Traffic stops the world over start the same. First there are questions. Then comes the berating. Why didn’t I have the international driver’s permit? Didn’t I know I needed it? He flipped a page on his ticket pad and there was a badly xeroxed sample of the document he rightfully expected me to present. It would have cost me $20 to get back in America. Back there, I had never intended to ride a scooter. Now, all I could do was play dumb.

The berating continued. As I apologized profusely, an idea started to form in my mind. It was a salacious thought to any rule-abiding American, but I had heard stories of how these stops sometimes ended. The officer was now telling me repeatedly I would have to pay a fine and appear at a court date at the station downtown.

“How much is the fine?” I asked.

$400 baht!” The cop spat back angrily, quoting me the fee in local currency. “You pay downtown.” So, I was going to be out $12 dollars for this.

“Oh,” I said, pausing. “Can I just pay here?”

The world stopped.

The officer looked me straight in the eye. “Are you trying to bribe me??” He asked, squaring on me and pulling himself up. He inhaled to start what was going to be a threat or a rant. I wasn’t sure which.

“NO, no!” I said plaintively. “I don’t know where the police station is, and I wondered if I could pay here instead.”

“NO! Not here.”

What followed was a long circuitous discussion about the seriousness of my offence, and the need to pay ¬ downtown. It became a little dance, as I asked over and over how much I had to pay and where to pay. Every time it was the same. 400 baht, you must pay downtown. Finally there was a pause, and I sensed my moment. I asked once more, “And I pay at the court?”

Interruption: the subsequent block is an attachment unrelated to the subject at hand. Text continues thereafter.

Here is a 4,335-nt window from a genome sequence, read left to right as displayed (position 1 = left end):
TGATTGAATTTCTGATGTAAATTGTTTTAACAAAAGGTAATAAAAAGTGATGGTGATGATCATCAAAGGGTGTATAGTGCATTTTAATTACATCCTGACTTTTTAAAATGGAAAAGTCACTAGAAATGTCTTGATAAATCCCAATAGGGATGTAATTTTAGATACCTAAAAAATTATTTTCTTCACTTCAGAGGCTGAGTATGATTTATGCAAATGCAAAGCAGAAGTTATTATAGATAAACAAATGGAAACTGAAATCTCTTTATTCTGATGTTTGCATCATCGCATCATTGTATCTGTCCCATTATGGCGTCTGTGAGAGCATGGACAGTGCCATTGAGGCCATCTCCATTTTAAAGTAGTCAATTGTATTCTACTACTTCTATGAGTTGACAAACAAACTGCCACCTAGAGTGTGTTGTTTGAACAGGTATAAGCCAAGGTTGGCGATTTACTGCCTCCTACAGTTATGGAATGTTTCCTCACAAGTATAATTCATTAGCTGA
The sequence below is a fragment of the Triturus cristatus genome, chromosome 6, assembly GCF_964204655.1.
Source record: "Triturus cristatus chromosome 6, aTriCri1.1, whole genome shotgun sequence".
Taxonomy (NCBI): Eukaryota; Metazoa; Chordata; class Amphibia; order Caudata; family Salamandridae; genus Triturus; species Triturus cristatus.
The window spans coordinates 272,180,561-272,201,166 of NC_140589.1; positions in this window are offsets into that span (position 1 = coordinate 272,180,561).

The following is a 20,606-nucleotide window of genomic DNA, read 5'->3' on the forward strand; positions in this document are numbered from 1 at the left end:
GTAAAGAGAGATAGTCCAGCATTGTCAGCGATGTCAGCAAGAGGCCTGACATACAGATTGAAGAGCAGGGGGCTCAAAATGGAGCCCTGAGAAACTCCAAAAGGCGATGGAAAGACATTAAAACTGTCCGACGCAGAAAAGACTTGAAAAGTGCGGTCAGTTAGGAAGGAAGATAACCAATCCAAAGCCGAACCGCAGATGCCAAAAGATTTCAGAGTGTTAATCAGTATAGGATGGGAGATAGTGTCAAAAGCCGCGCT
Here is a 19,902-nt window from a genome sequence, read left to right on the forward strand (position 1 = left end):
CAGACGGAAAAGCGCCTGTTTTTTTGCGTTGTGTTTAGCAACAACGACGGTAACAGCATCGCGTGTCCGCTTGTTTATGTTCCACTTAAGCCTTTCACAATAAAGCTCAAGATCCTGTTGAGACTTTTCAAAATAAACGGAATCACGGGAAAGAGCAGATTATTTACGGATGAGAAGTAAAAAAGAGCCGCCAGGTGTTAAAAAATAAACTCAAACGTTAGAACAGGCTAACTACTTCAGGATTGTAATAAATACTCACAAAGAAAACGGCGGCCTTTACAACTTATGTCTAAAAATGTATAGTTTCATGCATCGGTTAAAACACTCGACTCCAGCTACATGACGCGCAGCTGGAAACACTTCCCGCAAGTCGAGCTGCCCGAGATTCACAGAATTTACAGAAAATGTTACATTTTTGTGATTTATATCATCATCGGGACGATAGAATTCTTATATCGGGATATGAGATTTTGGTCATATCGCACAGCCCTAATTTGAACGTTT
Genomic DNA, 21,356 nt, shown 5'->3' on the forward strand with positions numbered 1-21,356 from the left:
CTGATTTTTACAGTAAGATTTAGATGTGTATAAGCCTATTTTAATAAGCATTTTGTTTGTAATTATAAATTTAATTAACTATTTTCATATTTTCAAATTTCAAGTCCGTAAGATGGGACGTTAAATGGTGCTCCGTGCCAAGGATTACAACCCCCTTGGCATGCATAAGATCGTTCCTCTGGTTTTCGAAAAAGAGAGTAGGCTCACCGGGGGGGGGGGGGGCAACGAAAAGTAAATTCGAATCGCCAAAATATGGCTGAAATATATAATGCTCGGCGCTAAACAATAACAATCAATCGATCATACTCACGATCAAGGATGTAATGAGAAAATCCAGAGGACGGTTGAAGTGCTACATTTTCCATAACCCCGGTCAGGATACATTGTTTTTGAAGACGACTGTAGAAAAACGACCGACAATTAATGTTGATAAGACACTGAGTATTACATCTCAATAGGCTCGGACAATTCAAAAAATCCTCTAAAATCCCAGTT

The officer’s face changed. “400 baht. You pay downtown … or here.”

By now other scooters had been lined up next to mine, and were being given the same treatment. There were several civilians and officers now milling around the side of the road.

“Or here?” I asked, as though the last few minutes of our conversation had never happened. Reaching carefully into my pocket, I pulled the portion of walking-around money I kept isolated there next to my phone.

“Well, I only have 300 baht here”, I said, slowly lifting three bright pink bills into the warm sunshine. “But that’s not enough. You said …”

The officer made a noise like someone had hit him in the crotch with a tennis ball. He jerked forward and in one smooth motion turned a page of his ticket pad over, slapping my 300 baht out of sight under the overturned page.

“Ok, you go!” he said sternly. I pointed hesitantly down the road, finishing the last steps of our little dance. “GO!” he shouted. Waving his free hand.

I strapped on my helmet and started my engine. So that was it. Had I bribed a cop in Thailand? Or just paid a fine? It wasn’t clear, and it didn’t matter. What happened to me now was clearly of no concern to the cop, and what happened to my $12 was of no concern to me. I was in a country where I was only coming to understand how little I really understood.

Some things are universally understandable, though. What had been a unique moment for me was clearly all in a day’s work for the cop. As my 300 baht vanished out of sight, I had seen the next page on his ticket pad. Rather than some official document, I t showed the tally of the officer’s busy day recorded in tidy hash marks, of which I to be the next little angled line across four straight ones.

Want to see more?

Digging through the archives, I found a photo of the actual coffee shop I visited! You can find it over on Patreon.